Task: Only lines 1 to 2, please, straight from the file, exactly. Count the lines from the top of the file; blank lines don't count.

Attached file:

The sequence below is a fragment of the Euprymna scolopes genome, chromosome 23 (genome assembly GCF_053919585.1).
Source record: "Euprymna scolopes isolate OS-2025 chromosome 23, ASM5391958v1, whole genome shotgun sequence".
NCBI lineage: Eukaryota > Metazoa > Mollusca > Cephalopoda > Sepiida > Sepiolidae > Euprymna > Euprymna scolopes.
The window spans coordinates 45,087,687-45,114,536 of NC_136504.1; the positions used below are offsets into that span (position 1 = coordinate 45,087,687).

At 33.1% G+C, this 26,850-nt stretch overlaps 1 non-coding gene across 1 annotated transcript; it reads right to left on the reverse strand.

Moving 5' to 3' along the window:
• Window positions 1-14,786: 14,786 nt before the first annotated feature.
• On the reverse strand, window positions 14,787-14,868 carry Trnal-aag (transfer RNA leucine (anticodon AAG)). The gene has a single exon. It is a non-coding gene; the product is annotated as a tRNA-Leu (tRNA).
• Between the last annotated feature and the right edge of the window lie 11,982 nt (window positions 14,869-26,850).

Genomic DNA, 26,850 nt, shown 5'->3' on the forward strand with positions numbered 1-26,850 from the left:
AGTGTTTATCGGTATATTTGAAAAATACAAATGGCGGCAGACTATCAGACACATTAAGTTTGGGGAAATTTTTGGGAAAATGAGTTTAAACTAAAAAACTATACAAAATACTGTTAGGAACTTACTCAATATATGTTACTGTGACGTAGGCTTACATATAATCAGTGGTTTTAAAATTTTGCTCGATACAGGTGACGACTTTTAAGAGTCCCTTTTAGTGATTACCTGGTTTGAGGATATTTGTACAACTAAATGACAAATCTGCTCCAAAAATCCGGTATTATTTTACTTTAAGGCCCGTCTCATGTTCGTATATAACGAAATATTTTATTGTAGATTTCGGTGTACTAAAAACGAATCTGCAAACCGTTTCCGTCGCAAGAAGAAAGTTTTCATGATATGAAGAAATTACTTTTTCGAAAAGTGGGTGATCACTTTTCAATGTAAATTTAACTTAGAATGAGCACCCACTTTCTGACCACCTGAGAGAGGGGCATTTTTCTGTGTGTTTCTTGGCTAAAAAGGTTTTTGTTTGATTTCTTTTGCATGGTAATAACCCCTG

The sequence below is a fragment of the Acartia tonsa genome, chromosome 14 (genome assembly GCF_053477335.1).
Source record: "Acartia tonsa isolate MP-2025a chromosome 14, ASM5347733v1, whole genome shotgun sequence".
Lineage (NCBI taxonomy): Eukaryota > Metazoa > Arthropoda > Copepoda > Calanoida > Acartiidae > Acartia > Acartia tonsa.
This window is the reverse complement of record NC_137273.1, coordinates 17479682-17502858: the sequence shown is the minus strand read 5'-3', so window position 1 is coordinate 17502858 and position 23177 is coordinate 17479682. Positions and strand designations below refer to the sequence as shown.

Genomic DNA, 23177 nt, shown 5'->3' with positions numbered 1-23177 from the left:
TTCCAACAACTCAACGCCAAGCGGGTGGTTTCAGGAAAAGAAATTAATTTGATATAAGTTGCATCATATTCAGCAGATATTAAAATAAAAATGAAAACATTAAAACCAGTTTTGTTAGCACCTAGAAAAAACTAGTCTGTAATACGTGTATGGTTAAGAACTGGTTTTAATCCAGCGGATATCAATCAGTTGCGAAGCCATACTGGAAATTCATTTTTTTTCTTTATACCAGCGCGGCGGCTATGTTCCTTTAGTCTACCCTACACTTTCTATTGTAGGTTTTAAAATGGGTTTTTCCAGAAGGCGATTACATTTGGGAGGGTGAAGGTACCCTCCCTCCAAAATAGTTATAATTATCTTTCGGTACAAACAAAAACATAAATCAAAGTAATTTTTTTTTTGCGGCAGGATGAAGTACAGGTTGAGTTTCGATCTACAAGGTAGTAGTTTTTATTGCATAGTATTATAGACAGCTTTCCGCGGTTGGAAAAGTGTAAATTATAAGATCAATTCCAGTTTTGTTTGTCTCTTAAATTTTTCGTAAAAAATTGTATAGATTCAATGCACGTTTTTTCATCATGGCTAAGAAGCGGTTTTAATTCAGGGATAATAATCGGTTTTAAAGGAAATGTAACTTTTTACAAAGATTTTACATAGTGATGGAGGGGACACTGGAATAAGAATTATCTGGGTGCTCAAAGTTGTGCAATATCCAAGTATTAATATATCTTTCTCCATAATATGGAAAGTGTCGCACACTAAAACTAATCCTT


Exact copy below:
The sequence below is a fragment of the Euprymna scolopes genome, chromosome 23 (genome assembly GCF_053919585.1).
Source record: "Euprymna scolopes isolate OS-2025 chromosome 23, ASM5391958v1, whole genome shotgun sequence".